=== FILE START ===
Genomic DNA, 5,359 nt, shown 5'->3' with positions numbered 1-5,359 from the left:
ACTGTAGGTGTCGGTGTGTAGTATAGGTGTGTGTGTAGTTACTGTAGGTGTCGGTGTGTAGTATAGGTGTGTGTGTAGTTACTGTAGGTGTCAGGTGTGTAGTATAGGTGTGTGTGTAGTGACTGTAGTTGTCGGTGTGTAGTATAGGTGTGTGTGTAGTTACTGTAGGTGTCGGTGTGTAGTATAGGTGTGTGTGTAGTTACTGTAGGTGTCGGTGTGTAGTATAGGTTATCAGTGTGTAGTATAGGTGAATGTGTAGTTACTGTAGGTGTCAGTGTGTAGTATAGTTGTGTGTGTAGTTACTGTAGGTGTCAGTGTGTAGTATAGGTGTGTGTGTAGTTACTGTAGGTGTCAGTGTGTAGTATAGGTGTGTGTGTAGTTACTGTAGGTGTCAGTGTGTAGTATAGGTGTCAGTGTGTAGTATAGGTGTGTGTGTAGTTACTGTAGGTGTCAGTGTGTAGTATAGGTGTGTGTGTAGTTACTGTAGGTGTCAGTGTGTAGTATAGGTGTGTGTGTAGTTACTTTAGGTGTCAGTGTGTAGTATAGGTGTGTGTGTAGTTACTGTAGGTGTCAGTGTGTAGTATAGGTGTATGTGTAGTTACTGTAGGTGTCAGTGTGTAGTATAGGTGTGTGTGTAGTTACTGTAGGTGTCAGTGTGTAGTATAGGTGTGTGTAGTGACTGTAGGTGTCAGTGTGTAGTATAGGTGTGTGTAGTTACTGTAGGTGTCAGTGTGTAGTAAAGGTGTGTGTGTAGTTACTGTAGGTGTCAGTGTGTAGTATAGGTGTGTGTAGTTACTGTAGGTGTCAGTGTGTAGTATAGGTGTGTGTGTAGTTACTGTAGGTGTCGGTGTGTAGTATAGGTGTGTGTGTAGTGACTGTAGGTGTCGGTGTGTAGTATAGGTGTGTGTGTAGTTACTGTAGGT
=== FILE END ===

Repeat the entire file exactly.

Genomic DNA, 5,359 nt, shown 5'->3' with positions numbered 1-5,359 from the left:
ACTGTAGGTGTCGGTGTGTAGTATAGGTGTGTGTGTAGTTACTGTAGGTGTCGGTGTGTAGTATAGGTGTGTGTGTAGTTACTGTAGGTGTCAGGTGTGTAGTATAGGTGTGTGTGTAGTGACTGTAGTTGTCGGTGTGTAGTATAGGTGTGTGTGTAGTTACTGTAGGTGTCGGTGTGTAGTATAGGTGTGTGTGTAGTTACTGTAGGTGTCGGTGTGTAGTATAGGTTATCAGTGTGTAGTATAGGTGAATGTGTAGTTACTGTAGGTGTCAGTGTGTAGTATAGTTGTGTGTGTAGTTACTGTAGGTGTCAGTGTGTAGTATAGGTGTGTGTGTAGTTACTGTAGGTGTCAGTGTGTAGTATAGGTGTGTGTGTAGTTACTGTAGGTGTCAGTGTGTAGTATAGGTGTCAGTGTGTAGTATAGGTGTGTGTGTAGTTACTGTAGGTGTCAGTGTGTAGTATAGGTGTGTGTGTAGTTACTGTAGGTGTCAGTGTGTAGTATAGGTGTGTGTGTAGTTACTTTAGGTGTCAGTGTGTAGTATAGGTGTGTGTGTAGTTACTGTAGGTGTCAGTGTGTAGTATAGGTGTATGTGTAGTTACTGTAGGTGTCAGTGTGTAGTATAGGTGTGTGTGTAGTTACTGTAGGTGTCAGTGTGTAGTATAGGTGTGTGTAGTGACTGTAGGTGTCAGTGTGTAGTATAGGTGTGTGTAGTTACTGTAGGTGTCAGTGTGTAGTAAAGGTGTGTGTGTAGTTACTGTAGGTGTCAGTGTGTAGTATAGGTGTGTGTAGTTACTGTAGGTGTCAGTGTGTAGTATAGGTGTGTGTGTAGTTACTGTAGGTGTCGGTGTGTAGTATAGGTGTGTGTGTAGTGACTGTAGGTGTCGGTGTGTAGTATAGGTGTGTGTGTAGTTACTGTAGGT